28 Landscape Design Workshop 8:30 a.m.–4:30 p.m.

MAY Sunday

Monday

Tuesday

Wednesday

Thursday

Friday

Saturday 1

Guided Walk 11 a.m. Tea in the Trees Journaling noon–1 p.m.

Elissa O’Loughlin exhibit on view through May 28.

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5 The Brother Gardeners 4–5 p.m.

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6 From the Tree’s Perspective 10–11:30 a.m.

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Plant Preview Walk 1–2 p.m.

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Spring Native Plant Sale Public Sale Day 10 a.m.–4 p.m.

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Spring Native Plant Sale Public Sale Day 10 a.m.–4 p.m. Guided Walk 11 a.m.

15 Mother Nature 10–11:15 a.m.

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Poetry Reading: Sue Ellen Thompson 3–5 p.m.

23/30

8 Members-Only Sale Day 10 a.m.–6 p.m.

Guided Walk 11 a.m. Soup ’n Walk 11 a.m.–1:30 p.m.

22 Guided Walk 11 a.m. Underground Railroad 1–2:30 p.m.

Mother Nature 10–11:15 a.m.

24/31

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Emmy Savage exhibit on view through July 31.

29 Mother Nature 10–11:15 a.m.

Guided Walk 11 a.m.

Friday

Saturday

JUNE Sunday

Monday

Tuesday 1

Outdoor Sculpture Invitational on view through September 15.

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Thursday 3

4 Mother Nature 10–11:15 a.m.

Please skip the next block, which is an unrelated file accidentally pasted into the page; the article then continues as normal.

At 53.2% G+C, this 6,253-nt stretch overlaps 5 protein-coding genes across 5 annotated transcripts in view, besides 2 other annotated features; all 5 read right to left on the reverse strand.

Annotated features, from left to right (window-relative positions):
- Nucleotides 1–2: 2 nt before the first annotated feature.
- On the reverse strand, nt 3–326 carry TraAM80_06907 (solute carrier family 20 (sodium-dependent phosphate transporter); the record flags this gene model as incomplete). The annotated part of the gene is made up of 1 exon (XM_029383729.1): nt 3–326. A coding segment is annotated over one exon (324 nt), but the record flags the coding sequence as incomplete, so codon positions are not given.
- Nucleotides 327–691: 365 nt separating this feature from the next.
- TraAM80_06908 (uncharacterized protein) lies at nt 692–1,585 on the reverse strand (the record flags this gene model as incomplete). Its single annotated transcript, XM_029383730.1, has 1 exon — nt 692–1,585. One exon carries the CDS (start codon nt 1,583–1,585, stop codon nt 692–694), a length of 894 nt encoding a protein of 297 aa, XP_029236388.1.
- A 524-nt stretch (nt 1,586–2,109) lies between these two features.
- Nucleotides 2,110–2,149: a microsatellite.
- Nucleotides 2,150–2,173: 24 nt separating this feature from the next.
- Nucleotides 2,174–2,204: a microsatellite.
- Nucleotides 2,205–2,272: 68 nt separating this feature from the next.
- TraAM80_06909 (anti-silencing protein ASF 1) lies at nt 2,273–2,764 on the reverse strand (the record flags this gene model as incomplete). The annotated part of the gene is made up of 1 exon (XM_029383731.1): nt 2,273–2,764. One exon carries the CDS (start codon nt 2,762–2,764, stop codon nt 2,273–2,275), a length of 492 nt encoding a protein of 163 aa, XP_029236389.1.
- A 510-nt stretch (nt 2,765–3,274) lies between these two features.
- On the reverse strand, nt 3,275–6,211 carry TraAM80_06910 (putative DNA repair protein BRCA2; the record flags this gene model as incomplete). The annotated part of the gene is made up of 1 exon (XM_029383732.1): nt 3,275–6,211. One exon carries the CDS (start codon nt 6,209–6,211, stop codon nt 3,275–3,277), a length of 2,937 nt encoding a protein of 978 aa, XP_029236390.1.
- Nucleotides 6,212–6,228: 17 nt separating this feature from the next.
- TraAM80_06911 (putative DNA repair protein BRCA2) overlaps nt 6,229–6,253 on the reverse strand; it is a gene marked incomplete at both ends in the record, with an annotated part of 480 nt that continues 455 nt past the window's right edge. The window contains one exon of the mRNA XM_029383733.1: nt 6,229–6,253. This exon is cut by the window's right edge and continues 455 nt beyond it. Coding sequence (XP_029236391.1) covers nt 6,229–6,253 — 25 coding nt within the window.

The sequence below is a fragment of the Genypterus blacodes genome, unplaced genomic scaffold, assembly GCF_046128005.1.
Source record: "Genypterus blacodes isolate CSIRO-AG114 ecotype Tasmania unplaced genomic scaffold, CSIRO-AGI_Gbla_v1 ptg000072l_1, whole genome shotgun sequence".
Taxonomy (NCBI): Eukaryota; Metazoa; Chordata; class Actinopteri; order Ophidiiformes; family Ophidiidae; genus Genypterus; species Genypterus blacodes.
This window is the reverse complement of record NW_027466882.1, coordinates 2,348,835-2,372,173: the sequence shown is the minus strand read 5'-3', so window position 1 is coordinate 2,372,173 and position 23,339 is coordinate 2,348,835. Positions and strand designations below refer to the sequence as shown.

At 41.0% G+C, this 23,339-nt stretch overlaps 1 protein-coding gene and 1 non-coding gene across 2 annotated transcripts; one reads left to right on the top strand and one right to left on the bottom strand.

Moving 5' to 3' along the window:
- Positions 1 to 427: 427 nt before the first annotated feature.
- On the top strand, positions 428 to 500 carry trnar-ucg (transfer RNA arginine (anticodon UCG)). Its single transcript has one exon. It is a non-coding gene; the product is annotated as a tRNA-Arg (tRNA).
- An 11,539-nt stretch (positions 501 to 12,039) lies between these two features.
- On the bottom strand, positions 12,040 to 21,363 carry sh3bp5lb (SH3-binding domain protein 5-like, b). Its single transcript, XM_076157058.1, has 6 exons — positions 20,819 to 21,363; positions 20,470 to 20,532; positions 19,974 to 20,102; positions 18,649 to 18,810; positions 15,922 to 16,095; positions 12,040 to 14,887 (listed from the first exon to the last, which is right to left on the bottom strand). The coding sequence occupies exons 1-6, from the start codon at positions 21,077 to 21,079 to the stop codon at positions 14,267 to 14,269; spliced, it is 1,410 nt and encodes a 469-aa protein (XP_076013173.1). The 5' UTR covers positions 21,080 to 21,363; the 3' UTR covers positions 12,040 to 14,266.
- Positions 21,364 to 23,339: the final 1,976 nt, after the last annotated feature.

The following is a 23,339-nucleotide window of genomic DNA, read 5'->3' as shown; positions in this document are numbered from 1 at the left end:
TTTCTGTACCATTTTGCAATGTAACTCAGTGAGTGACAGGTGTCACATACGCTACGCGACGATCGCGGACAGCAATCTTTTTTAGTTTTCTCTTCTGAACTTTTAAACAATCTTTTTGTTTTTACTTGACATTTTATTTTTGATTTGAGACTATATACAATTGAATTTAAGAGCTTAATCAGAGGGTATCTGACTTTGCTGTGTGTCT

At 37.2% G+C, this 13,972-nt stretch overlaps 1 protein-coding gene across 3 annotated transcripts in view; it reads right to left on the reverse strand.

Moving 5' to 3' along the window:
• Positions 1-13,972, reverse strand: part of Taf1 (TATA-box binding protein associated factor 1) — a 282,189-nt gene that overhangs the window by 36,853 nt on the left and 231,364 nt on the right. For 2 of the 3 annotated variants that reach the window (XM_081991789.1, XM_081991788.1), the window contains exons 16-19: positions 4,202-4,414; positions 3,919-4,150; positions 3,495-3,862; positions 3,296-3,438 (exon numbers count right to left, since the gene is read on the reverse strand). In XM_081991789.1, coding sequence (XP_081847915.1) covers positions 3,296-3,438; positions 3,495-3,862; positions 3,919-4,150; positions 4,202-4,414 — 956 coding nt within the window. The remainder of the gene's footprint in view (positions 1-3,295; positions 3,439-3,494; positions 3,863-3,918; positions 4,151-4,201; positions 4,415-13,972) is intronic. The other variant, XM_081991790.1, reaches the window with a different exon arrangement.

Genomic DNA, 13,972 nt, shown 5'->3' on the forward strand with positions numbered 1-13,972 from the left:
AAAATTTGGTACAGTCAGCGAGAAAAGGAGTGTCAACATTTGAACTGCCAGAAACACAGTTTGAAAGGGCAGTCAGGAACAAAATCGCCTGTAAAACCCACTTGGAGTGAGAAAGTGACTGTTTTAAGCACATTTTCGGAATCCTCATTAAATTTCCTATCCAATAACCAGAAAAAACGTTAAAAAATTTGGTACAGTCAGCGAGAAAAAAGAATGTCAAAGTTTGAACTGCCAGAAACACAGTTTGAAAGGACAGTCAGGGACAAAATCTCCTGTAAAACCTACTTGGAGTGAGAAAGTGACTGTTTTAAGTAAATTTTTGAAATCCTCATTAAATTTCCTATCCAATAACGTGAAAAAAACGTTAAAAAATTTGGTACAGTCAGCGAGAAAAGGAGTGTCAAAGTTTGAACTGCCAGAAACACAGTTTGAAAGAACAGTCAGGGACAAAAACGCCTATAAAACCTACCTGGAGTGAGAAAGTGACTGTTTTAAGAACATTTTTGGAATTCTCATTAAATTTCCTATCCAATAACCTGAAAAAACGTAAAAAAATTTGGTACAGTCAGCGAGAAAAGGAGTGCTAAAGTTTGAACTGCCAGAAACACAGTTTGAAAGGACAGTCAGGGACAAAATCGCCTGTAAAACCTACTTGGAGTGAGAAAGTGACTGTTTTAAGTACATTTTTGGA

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The Forest as Muse 1–3 p.m.

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Camp Paw Paw begins

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11 a.m. Urban and Suburban Meadows 1–2:30 p.m.

19 Guided Walk

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11 a.m. Soup ’n Walk 11 a.m.–1:30 p.m. Art Reception 3–5 p.m.

26 Quilting 10 a.m.–3 p.m.

Camp Egret begins

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18 Bartram’s Garden Trip 8 a.m.–5:30 p.m.

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Guided Walk 11 a.m. Tea in the Trees Journaling noon–1 p.m.

12 Guided Walk Block Printing 10 a.m.–4 p.m.

Camp Bumblebee begins

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Guided Walk 11 a.m.

spring / summer calendar JULY Sunday

Monday

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Thursday 1

Friday 2

Saturday 3 Guided Walk 11 a.m.